IPWEA NZ CE Murray Pugh shares some thoughts and reflections on the current state of play in Aotearoa’s asset management sector.

Being a bit new to infrastructure and public asset management I have been especially intrigued by the current plethora of challenging questions being posed with eyes lifted to the 2050 horizon and beyond. While its refreshing to be thinking really hard beyond ourselves (and a 3 year election cycle) it doesn’t make the answers and decisions any easier.

Take water reform for example. Districts that have past paid for and maintained their water infrastructure in top notch condition are sitting today with an expectation of a low cost water future. But their neighbour and big brother further down their road may be crumbling under the pressure of pipes with unexpectedly shortened lives, and growth that is beyond existing capacity. Amalgamating the whole into a regional water entity could see a small future water cost reduction for the majority strugglers, and a significant increase for the minority who may feel they have already paid their price.

How will we collectively respond to these possible inequities? Perhaps, our Aotearoa culture shift over the last 2-3 years (think Covid “Be kind”, and growing implementation of Tiriti O Waitangi partnership behaviours) will allow a bigger view of equity.

The recently announced Health reforms are possibly more drastic than water – but seem to be driven by similar concepts.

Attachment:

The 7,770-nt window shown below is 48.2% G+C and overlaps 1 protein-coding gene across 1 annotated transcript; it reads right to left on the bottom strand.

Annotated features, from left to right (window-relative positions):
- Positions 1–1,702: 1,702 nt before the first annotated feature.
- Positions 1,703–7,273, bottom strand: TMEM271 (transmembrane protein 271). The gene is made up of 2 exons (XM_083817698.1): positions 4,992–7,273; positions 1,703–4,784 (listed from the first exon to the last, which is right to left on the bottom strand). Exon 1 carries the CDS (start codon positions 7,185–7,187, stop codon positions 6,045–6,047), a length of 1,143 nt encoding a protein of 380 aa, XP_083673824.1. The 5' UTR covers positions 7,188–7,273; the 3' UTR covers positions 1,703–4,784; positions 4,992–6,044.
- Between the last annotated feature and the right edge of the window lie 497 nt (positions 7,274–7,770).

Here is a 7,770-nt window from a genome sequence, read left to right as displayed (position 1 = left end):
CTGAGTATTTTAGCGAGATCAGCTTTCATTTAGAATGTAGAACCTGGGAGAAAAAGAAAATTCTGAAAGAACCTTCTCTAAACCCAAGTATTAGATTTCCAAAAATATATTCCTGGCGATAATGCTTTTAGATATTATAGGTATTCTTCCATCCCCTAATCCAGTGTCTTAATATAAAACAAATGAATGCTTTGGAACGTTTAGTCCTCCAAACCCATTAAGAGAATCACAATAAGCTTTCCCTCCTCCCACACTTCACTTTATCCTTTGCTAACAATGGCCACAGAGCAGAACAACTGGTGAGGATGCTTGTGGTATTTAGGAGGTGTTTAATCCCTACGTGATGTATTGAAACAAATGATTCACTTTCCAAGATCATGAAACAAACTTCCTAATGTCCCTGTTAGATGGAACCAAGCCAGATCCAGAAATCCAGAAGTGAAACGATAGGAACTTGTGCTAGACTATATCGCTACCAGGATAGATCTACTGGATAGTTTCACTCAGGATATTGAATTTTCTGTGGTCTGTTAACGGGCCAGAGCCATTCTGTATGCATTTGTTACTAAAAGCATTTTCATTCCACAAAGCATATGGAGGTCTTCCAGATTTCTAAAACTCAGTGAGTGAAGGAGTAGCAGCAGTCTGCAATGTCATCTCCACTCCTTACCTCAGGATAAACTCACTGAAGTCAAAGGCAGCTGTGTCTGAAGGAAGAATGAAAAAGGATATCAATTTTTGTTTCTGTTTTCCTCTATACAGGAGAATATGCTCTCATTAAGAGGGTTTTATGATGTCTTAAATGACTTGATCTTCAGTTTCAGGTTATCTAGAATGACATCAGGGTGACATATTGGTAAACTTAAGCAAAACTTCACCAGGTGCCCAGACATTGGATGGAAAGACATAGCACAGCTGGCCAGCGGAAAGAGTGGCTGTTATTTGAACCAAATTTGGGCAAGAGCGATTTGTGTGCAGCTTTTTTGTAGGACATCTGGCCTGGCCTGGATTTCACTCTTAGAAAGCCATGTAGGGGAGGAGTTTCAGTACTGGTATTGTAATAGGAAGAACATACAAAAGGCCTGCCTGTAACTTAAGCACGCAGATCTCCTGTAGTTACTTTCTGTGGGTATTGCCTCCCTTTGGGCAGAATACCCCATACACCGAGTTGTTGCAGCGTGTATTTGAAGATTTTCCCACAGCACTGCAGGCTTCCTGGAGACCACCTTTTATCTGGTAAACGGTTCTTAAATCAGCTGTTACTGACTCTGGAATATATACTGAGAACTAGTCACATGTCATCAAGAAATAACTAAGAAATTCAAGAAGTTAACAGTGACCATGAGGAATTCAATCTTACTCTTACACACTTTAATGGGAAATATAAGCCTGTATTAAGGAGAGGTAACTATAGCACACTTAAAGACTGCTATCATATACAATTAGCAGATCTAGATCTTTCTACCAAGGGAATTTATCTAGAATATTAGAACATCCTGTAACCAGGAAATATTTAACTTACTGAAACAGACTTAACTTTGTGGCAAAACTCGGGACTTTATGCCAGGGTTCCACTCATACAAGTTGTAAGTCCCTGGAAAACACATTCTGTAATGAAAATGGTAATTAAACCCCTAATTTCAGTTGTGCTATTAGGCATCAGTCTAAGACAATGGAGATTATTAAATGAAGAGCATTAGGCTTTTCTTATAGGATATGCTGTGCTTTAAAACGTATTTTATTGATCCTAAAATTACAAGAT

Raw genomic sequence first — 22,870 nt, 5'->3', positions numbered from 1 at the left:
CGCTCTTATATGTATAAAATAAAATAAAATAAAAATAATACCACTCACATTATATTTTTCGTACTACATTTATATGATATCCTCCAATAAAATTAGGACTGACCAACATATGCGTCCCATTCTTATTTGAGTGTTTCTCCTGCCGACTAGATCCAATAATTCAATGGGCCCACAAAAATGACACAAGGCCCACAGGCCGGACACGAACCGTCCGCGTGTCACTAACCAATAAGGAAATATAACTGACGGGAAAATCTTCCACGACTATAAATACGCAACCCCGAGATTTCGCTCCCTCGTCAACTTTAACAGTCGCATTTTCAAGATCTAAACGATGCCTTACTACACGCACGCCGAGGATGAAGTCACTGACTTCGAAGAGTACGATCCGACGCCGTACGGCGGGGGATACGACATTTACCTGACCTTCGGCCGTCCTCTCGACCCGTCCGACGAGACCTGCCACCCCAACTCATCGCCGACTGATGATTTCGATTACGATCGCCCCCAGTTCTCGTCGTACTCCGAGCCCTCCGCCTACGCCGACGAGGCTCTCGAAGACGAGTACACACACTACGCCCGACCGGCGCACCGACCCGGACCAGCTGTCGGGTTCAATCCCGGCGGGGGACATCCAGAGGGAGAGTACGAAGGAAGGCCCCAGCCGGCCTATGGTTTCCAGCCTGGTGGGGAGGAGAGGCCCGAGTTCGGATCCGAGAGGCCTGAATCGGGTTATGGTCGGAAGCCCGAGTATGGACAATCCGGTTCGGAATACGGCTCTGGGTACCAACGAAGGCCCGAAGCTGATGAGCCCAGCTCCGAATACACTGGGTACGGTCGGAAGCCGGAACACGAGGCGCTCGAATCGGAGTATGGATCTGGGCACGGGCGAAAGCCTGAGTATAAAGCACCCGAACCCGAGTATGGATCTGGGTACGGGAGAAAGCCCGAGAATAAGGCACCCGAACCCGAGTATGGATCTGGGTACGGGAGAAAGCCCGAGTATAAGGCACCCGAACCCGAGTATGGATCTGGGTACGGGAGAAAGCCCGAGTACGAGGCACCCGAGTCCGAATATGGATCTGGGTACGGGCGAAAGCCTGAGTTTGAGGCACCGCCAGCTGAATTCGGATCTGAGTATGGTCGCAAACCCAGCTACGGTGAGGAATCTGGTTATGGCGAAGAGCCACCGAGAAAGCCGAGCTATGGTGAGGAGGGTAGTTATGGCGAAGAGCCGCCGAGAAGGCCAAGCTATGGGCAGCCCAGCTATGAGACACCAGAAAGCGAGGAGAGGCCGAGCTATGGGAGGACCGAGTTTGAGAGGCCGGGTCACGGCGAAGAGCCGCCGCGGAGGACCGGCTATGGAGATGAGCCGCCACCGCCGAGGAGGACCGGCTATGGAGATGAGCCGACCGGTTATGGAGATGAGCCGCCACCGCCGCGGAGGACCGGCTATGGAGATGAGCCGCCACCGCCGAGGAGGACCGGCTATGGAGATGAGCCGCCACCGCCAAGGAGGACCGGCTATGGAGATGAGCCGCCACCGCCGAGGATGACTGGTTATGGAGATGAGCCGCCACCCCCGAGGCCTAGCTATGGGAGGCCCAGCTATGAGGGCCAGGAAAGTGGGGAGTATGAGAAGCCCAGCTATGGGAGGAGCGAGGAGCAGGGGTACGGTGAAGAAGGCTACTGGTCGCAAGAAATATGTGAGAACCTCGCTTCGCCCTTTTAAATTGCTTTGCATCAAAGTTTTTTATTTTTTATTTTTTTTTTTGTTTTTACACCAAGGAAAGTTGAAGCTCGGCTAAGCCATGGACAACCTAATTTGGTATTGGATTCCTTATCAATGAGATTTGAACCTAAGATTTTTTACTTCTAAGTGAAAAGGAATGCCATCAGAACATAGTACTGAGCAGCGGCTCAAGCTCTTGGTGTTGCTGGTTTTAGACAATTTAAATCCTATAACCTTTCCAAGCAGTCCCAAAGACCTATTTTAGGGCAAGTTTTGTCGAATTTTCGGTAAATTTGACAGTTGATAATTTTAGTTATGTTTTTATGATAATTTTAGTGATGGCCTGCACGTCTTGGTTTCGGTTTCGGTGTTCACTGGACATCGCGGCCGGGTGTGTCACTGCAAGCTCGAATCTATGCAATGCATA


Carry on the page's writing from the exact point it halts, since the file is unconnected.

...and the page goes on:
And then there is roading and transport – and how to both pay for it, and concurrently drastically reduce its carbon impact. At 48% of New Zealand’s GHG emissions, it’s a BIG ticket item. Technologies are gearing up – hydrogen for heavy transport, electric for light vehicles – maybe a mixture of both for public transport? Infrastructure will have to move to match – charging networks, transmission networks, distribution networks, electrolysis plant, storage and reticulation.

What other ways can our public roading infrastructure make a serious contribution to decarbonisation? And social prosperity? Maybe road roughness needs to be reduced now for better fossil fuel efficiency, as well as improved amenity. Would paving unsealed roads be a good thing – or would the energy and materials needed to do so actually set us back? How do we keep on target for 2050 while the zero emission technology and infrastructure is in the process of being adopted? And how can we afford it ALL?

Big questions, big answers required. Its an exciting time to be in the profession that will be called on to be part of the decision making. Think about the skills of an awesome public asset manager – rigorous enquiry and consultation, reliance on data, tested models and informed forecasts, interpretation of information and valued influence at the governance table. These are the skills we need to have applied to make the best decisions – for the next generations to marvel at!